The Hampton Classic Horse Show hosts more than 1,400 horses and riders and 50,000 spectators for the highly-acclaimed, end-of-summer competition, one of the largest shows in the United States. The show started last week on manicured showgrounds and when it culminates on Sunday, the Grand Prix tent will be decorated to the nines with beautiful floral centerpieces.
Flower deliveries for a party are one thing, but maintaining 65 acres of showgrounds is another endeavor. What many don’t realize is that keeping the show grounds in blue-ribbon shape is a year-round effort.
“There’s a different look to a place that has established plants, where it almost looks like it should be there,” says Kate Soroka, the assistant site manager, who with David Dimijian, the site manager, is among those who work hard year after year on the Snake Hollow Road property in Bridgehampton.
“We have the ability, because we’re here all year long, to have an established look to the horse show, and then we add a lot of the luxury and color pops the week before,” she says, noting that it is enabled by a partnership with Marders, the landscaping firm located just down the block.
Now in their 46th year, the horse show grounds improve each year on a foundation laid by Agneta Currey, a board member for nearly three decades and former chairwoman. Currey and her husband, Brownlee O. Currey Jr., were among the Classic’s longest-standing sponsors.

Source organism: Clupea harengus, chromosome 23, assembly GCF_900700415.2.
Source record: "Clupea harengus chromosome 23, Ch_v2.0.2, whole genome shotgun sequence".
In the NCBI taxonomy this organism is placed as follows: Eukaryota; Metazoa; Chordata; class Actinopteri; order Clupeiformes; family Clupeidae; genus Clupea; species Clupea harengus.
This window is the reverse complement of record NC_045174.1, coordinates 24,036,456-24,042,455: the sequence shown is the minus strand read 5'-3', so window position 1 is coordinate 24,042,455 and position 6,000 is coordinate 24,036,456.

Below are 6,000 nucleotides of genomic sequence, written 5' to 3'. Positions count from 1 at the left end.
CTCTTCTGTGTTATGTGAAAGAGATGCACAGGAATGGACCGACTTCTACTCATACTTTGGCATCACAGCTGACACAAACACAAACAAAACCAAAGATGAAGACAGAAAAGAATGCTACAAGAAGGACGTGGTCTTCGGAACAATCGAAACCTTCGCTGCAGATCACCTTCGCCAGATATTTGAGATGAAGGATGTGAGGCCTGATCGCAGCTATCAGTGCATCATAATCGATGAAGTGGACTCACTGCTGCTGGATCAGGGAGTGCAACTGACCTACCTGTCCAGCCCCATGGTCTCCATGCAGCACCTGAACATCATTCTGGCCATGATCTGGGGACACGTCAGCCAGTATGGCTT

The couple owned many successful hunters and jumpers. Most notably they were part owners of the thoroughbred mare, Touch of Class, whom Joe Fargis rode to double gold medals at the 1984 Olympic Games.
Currey headed the original “flower committee,” bringing color and beauty to the show grounds in the late 1980s and ’90s.
“There’s a lot of influence of Agneta around,” Soroka says. Currey, who passed away in 2020, had been an active volunteer since 1977 and worked closely with Conrad Homfeld, an Olympic champion and longtime course designer. “Together they had a lot of passion for flowers,” Soroka says.
Soroka’s connection with the Hampton Classic goes back to 1994 as her mother worked at the show in various capacities. She got a summer job at the show later in the ’90s and has been working full-time for the Classic for 10 years.
Over the years, she enjoyed Currey’s visits to the Classic, walking the grounds with her and hearing her recommendations. Soroka remembers how she loved knockout roses and color.
“You never knew when she was here,” Soroka recalls. “She would just roll up, you’d see her car and you knew she was wandering somewhere in Hunter 1 or in the Grand Prix Ring, just looking to see what had come back.”
Upon Currey’s retirement, the horse show named the Boutique Garden after her. The Agneta Currey Boutique Garden holds over 70 vendors during the show, making it one of the most traversed areas on the show grounds.